PublicatiesIdentifying the insomnia-related psychological issues associated with hyperarousal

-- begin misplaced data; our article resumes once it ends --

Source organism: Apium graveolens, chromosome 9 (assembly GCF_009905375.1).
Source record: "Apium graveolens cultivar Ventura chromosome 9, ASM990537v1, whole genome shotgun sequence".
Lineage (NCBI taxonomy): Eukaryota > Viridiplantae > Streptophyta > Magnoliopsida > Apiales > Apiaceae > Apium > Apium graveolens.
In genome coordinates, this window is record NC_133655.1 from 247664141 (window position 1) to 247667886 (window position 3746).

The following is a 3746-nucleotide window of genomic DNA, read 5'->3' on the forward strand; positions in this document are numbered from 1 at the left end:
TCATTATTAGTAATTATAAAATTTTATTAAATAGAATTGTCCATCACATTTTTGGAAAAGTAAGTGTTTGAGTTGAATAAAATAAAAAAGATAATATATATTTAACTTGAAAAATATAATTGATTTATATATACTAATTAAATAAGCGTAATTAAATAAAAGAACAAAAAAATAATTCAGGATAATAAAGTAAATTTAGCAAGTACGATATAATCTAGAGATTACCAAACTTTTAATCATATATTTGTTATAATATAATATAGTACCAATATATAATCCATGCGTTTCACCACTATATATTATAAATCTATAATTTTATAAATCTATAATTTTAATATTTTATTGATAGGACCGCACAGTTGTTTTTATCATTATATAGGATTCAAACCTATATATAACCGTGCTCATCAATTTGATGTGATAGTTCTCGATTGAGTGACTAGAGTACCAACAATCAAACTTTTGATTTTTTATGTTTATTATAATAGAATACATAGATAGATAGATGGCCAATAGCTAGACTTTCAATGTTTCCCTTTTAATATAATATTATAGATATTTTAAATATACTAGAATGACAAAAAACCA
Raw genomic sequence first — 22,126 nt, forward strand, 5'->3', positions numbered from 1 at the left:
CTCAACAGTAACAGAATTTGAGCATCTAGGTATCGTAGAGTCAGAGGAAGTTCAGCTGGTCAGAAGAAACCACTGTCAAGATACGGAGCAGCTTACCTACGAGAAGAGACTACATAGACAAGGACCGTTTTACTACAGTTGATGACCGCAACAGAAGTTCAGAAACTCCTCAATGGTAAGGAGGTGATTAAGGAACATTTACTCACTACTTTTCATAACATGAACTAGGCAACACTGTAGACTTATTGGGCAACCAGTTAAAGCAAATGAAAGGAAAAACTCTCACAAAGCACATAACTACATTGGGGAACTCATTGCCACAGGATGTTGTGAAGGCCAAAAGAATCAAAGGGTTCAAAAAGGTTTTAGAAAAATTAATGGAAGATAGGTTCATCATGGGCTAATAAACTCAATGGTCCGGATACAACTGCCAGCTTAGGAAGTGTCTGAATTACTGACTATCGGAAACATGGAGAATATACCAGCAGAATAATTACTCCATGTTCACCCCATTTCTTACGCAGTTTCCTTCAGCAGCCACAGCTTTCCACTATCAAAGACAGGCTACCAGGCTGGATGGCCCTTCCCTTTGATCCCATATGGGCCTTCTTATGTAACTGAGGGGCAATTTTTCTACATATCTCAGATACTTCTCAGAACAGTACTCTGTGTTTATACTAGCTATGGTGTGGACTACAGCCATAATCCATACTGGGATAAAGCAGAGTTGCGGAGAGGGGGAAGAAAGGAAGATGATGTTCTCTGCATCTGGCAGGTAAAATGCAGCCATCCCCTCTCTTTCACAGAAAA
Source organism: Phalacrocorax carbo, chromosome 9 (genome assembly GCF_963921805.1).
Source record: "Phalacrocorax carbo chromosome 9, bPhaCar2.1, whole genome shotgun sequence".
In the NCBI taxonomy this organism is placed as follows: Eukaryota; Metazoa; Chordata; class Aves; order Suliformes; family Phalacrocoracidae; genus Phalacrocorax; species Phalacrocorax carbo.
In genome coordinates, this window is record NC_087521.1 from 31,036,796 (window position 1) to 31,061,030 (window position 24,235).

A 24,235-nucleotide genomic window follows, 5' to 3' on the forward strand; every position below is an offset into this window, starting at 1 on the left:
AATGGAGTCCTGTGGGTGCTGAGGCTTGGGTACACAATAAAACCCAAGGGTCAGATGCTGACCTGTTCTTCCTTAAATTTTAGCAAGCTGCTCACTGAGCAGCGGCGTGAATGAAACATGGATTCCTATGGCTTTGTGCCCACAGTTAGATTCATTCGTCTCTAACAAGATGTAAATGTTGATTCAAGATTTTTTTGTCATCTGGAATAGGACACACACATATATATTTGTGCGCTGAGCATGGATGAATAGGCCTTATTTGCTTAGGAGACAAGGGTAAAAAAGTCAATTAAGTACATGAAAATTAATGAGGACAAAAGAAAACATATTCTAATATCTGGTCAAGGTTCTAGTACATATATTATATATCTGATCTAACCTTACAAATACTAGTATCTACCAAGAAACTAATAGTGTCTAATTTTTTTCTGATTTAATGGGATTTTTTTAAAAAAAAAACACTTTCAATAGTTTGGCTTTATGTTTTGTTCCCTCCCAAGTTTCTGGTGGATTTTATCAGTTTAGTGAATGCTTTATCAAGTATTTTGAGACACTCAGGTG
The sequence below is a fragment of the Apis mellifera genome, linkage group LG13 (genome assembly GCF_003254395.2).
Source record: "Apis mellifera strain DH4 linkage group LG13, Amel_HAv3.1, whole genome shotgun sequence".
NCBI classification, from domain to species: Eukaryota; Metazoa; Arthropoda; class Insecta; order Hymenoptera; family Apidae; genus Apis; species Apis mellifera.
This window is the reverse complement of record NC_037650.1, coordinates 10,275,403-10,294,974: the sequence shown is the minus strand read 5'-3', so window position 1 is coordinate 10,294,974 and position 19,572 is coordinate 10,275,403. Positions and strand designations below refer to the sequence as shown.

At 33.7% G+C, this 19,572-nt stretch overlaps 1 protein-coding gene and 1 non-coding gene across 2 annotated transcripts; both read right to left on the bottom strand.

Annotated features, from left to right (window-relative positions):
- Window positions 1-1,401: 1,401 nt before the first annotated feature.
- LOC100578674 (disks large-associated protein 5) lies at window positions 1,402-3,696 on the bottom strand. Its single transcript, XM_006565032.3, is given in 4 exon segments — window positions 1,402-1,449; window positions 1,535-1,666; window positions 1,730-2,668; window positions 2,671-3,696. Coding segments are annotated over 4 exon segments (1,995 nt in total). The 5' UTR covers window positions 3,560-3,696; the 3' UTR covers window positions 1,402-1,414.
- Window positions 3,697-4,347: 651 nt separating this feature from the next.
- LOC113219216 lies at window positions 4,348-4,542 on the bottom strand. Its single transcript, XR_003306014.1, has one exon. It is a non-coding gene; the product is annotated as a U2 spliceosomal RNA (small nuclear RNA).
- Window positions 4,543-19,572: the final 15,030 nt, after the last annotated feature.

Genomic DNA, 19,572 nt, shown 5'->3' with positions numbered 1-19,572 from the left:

Hyperarousal, recognized as a fundamental characteristic of insomnia for decades, has yielded limited evidence concerning its direct psychological associations. This study aimed to explore the psychological factors linked to hyperarousal within the framework of interrelated variables. Two independent samples, comprising n = 917 and n = 652 young adults, were included in the study. Employing the first dataset as a discovery sample and the second dataset as a replication sample, network analyses were conducted using 26 variables derived from 17 scales. The objective was to estimate the direct and indirect associations between psychological issues, including hyperarousal and insomnia. Additionally, linear regression analysis was employed to assess the convergence of findings obtained from the network analysis. Network analyses in both samples converged to reveal direct associations between insomnia severity and several psychological factors, including negative sleep beliefs, physical fatigue, insomnia response to stress, hyperarousal, self-reported depression, and mental fatigue. Notably, the nodes with relative importance within the network include trait anxiety, depressive rumination, hyperarousal, perfectionism sub-dimension of concern over mistakes, and private self-consciousness. Hyperarousal is one of the key factors linking insomnia with a variety of psychological issues, including emotion-related factors (rumination, perveived stress), sleep-related factors (dysfunctional sleep beliefs and attitudes, insomnia response to stress, fatigue, chronotype), and self-related factors (self-consciousness, perfectionism). The results suggest that forthcoming strategies for enhancing the treatment efficacy of insomnia could consider supplementary interventions that specifically address hyperarousal, other factors directly linked to insomnia, or the hub nodes within the network.